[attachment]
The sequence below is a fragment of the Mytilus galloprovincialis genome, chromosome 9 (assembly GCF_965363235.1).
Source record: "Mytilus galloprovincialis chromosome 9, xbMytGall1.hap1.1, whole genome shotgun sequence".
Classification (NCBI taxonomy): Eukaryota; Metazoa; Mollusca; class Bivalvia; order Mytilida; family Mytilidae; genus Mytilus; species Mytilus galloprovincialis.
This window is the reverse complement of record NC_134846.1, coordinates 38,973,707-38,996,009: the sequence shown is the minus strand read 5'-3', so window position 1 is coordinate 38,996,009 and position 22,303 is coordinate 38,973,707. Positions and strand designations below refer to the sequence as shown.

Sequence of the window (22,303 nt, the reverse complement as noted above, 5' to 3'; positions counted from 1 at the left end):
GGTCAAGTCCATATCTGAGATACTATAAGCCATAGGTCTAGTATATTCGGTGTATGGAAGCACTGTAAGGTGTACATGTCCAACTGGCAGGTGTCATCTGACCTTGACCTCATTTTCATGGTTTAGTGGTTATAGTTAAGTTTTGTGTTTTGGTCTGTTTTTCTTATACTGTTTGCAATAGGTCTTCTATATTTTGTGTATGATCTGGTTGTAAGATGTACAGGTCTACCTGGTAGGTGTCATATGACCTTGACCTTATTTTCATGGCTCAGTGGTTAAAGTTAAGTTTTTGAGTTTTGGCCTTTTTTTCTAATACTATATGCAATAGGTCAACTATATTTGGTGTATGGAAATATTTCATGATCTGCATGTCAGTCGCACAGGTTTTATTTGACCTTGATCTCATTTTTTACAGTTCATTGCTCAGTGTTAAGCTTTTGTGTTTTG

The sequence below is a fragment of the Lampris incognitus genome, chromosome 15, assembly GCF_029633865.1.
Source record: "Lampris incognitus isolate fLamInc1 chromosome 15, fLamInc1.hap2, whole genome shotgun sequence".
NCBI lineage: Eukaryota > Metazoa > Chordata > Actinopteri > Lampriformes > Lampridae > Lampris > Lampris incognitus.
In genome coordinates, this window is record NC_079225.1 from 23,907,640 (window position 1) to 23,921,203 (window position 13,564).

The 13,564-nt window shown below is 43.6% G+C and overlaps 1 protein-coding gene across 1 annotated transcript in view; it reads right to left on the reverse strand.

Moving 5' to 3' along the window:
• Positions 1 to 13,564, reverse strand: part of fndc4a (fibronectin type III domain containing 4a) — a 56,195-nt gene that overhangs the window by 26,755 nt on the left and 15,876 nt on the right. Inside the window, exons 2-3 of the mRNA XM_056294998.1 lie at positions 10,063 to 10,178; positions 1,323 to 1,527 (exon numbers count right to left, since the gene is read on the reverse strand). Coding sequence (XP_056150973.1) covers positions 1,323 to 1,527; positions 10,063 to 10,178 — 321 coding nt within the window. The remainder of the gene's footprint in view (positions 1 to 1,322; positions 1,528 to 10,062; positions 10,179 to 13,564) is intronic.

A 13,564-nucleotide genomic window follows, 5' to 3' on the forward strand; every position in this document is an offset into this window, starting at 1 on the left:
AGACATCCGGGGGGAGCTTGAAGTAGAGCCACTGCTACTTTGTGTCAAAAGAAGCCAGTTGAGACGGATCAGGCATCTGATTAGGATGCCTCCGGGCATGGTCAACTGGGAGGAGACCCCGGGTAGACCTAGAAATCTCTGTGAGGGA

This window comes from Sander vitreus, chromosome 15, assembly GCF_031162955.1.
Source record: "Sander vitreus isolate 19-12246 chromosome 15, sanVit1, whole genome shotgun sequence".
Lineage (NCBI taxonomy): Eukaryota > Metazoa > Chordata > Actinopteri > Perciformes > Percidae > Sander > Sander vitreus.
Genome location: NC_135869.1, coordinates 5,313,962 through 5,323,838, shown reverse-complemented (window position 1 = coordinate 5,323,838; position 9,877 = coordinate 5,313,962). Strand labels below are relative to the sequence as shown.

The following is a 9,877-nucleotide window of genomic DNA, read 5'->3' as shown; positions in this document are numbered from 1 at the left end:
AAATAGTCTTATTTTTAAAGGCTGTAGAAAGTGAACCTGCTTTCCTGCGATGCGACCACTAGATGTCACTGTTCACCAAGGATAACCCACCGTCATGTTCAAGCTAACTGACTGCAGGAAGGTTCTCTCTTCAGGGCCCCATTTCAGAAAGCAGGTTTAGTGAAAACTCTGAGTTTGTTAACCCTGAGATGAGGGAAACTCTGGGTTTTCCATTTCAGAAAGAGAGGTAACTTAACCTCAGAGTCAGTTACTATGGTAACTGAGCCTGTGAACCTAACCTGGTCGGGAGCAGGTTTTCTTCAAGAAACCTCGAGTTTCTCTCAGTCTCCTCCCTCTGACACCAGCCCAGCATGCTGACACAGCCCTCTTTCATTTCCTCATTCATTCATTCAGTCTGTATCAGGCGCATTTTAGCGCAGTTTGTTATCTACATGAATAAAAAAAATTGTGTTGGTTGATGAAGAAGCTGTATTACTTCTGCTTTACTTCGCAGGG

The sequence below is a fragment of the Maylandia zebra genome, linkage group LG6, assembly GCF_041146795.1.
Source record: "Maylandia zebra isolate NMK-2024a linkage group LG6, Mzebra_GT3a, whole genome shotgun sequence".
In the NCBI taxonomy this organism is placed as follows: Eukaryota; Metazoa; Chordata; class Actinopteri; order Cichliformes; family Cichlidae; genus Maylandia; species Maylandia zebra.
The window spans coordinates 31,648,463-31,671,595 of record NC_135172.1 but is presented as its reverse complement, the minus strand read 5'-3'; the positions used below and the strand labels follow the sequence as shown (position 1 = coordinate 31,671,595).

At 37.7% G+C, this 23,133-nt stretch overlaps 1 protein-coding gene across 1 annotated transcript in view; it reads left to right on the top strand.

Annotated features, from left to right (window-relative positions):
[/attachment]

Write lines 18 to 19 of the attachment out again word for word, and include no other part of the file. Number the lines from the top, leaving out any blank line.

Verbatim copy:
Lineage (NCBI taxonomy): Eukaryota > Metazoa > Chordata > Actinopteri > Perciformes > Percidae > Sander > Sander vitreus.
Genome location: NC_135869.1, coordinates 5,313,962 through 5,323,838, shown reverse-complemented (window position 1 = coordinate 5,323,838; position 9,877 = coordinate 5,313,962). Strand labels below are relative to the sequence as shown.